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Lecture

Cell Organization and Motility.doc

8 Pages
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Department
Biology (Sci)
Course Code
BIOL 201
Professor
Gary Brouhard

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Description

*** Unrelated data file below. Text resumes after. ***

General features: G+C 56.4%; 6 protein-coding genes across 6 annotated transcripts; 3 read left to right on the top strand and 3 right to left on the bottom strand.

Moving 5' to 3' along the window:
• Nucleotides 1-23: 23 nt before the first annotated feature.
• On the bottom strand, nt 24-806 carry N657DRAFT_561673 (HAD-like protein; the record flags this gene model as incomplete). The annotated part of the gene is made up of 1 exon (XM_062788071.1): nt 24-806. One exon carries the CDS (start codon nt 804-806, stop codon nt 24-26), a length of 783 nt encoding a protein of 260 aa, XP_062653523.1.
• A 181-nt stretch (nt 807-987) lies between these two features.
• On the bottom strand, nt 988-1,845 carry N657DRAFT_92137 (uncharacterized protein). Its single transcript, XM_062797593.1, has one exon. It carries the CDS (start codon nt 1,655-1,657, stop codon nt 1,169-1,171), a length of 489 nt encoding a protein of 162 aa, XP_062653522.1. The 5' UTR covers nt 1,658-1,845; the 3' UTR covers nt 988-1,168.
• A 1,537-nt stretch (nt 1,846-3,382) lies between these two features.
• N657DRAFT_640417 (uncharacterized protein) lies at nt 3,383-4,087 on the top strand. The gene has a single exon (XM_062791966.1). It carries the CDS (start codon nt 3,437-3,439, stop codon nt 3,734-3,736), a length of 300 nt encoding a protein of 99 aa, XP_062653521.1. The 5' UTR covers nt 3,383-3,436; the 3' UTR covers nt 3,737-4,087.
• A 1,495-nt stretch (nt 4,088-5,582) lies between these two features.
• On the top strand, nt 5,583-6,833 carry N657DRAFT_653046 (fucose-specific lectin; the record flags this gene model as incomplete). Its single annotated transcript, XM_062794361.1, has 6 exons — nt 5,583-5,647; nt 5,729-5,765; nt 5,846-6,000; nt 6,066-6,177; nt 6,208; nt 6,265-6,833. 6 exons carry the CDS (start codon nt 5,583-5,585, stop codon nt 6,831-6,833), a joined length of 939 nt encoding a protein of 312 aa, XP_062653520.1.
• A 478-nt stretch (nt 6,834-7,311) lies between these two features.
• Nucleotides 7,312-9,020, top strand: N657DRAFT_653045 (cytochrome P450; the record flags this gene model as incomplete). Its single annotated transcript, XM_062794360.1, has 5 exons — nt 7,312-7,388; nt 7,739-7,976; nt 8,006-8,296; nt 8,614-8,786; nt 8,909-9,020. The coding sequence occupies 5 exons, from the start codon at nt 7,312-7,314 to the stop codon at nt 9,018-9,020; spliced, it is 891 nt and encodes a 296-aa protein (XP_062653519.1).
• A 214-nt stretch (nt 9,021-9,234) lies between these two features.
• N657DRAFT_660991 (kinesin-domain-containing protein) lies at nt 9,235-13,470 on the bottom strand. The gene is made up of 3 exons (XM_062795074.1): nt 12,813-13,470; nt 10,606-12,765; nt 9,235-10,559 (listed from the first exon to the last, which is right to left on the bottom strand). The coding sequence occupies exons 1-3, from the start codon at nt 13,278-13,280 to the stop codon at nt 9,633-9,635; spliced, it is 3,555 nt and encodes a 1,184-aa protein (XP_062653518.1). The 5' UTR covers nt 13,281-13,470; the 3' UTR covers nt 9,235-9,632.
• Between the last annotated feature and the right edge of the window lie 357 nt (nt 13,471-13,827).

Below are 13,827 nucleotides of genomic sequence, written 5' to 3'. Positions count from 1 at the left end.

Cell Organization and Motility Cells come in many shapes: Muscles  Bundle of muscle fibres  multinucleated muscle cell  Myofibril  Sarcomere Cells are highly organized structures Muscle cells can morph into short fat cells from being long and cylindrical • Dendrites: signal receiving part of the cell • Axon: sends signal from one place to the other • Different morphologies of cells that are quite similar • Genome of all the cells are the same (have all the same DNA) How is it that all these cells with same DNA differentiate? Cells are internally organized Two domains: Apical domain (sees the inside/lumen of intestine) Basolateral makes connection with extracellular matrix. Cells have the ability to import and export cargo Cells can migrate into wounds – not only bacteria that can move around, but cells within our own body can migrate. Movement of cells is for healthy physiology/function of cell Also prevalent in disease, metastasizing cells crawling into the body, punching through epithelial cells Cell constructs a cytoskeleton that shapes it just like our skeleton shapes us. They make small building blocks that are able to self-assemble. Key role in cell physiology The Cytoskeleton plays a key role in cell physiology and metabolism Shape, structure and stability Intracellular transport Contractility (eg: muscle) and motility Spatial organization (apical versus basolateral domains) Microfilaments -made of actin monomers, polymerize -two-stranded helical structure -discovered first Microtubules -ab-tubulin dimer -hollow tubes -play role in structure of cells because stiffer -longer protofilament structures (13 of them form hollow tube) -can be considered as one unit Intermediate filaments -formation of nuclear lamina - gives nucleus mechanical structure -huge number of diseases associated with laminothopies. Cytoskeleton: Polymers 1 Microtubules = Poles Very stiff 2 Resistant to compression; - large, rigid, hollow tubes. like plexi-glass, will not buckle under a lot of compression, resistant to compression 3 4 Actin Filaments = Wires, High tensile strength 5 But flexible; - if you pull from both ends, won't break; flexible 6 Intermediate Filaments = Ropes, Elastic and flexible; if you pull on them, they stretch, they have the ability to slide relative to one another 7 Cytoskeleton similar to scaffold at a construction site (loose analogy) Actin is an ATPase that drives cell motility. It was discovered in 1942 by Bruno Straub, a Hungarian biochemist. -has ATP-binding cleft -spend ATP by polymerizing actin -if translocate a cell across a distance -- it takes energy/work -the energy comes from ATP hydrolysis of actin. -actin first purified from muscle tissue -actin -
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